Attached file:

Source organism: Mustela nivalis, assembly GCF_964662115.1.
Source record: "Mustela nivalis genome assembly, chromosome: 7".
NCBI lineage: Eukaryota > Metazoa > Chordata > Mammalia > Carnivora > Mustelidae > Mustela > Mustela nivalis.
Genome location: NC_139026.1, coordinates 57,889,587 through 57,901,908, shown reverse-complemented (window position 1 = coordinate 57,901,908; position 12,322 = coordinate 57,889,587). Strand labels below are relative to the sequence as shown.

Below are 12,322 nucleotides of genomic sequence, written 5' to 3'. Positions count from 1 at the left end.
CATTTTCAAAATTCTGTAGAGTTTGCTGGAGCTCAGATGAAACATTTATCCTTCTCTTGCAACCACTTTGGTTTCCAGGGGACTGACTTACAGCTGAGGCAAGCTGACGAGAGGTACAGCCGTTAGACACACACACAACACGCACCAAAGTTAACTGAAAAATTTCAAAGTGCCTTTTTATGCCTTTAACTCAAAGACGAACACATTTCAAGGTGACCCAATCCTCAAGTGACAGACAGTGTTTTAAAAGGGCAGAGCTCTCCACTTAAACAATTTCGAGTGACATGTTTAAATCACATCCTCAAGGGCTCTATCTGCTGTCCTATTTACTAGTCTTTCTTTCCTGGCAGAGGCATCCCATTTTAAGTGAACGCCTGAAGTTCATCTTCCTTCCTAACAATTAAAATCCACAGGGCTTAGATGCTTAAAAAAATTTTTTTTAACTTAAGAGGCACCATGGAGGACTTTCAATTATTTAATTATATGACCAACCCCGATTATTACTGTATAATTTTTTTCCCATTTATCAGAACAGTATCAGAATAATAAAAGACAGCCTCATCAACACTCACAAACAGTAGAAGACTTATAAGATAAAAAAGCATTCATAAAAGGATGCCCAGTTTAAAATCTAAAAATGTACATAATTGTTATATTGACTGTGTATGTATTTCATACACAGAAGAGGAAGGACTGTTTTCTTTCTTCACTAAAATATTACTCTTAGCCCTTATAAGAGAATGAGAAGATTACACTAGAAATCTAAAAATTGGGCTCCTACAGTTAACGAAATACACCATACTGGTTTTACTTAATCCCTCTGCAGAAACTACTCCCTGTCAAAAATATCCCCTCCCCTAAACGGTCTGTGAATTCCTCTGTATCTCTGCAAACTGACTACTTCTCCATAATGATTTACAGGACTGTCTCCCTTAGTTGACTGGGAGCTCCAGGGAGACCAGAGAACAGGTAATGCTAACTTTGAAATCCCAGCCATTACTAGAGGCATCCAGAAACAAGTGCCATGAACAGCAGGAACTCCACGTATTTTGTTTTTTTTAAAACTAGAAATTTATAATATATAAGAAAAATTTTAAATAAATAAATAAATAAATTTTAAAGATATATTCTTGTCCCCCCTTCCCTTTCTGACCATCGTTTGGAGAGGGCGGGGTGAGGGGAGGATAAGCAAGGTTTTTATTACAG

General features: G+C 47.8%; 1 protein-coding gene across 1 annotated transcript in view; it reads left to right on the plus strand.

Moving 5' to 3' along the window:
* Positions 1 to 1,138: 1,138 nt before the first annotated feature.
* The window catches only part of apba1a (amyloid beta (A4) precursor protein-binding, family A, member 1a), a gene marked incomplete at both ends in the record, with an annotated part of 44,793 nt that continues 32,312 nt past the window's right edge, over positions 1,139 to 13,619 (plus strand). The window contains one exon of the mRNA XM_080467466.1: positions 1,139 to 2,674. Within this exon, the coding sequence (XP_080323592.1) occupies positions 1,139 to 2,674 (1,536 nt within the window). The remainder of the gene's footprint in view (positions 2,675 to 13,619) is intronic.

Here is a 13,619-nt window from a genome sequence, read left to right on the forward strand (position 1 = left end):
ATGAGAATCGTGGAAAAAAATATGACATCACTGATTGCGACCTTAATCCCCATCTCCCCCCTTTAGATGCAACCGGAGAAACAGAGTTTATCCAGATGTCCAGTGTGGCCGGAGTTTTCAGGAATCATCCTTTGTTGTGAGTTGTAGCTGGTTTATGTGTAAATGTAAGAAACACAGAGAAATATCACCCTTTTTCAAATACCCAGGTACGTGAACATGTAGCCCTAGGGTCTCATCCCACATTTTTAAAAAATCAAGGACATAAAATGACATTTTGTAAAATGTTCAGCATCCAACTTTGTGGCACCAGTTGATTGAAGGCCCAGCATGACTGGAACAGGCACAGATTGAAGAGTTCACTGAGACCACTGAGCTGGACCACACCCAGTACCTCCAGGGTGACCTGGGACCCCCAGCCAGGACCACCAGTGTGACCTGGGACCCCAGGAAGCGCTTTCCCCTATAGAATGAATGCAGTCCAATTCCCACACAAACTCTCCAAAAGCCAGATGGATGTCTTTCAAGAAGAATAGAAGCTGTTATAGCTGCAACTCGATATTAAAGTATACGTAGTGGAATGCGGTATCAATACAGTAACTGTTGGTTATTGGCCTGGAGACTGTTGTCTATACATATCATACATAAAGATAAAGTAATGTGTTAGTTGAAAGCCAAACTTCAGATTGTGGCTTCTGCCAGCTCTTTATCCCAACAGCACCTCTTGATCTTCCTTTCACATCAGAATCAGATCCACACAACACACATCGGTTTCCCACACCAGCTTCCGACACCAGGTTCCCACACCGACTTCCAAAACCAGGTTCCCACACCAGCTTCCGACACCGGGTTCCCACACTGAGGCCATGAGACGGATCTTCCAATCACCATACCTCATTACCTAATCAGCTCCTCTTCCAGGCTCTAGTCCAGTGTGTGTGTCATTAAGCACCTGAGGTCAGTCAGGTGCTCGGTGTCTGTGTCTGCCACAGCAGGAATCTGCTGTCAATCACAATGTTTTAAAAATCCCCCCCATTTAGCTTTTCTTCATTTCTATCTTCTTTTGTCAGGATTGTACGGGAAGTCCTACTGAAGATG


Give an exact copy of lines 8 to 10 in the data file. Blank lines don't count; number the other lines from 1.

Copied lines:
Moving 5' to 3' along the window:
* Positions 1 to 1,138: 1,138 nt before the first annotated feature.
* The window catches only part of apba1a (amyloid beta (A4) precursor protein-binding, family A, member 1a), a gene marked incomplete at both ends in the record, with an annotated part of 44,793 nt that continues 32,312 nt past the window's right edge, over positions 1,139 to 13,619 (plus strand). The window contains one exon of the mRNA XM_080467466.1: positions 1,139 to 2,674. Within this exon, the coding sequence (XP_080323592.1) occupies positions 1,139 to 2,674 (1,536 nt within the window). The remainder of the gene's footprint in view (positions 2,675 to 13,619) is intronic.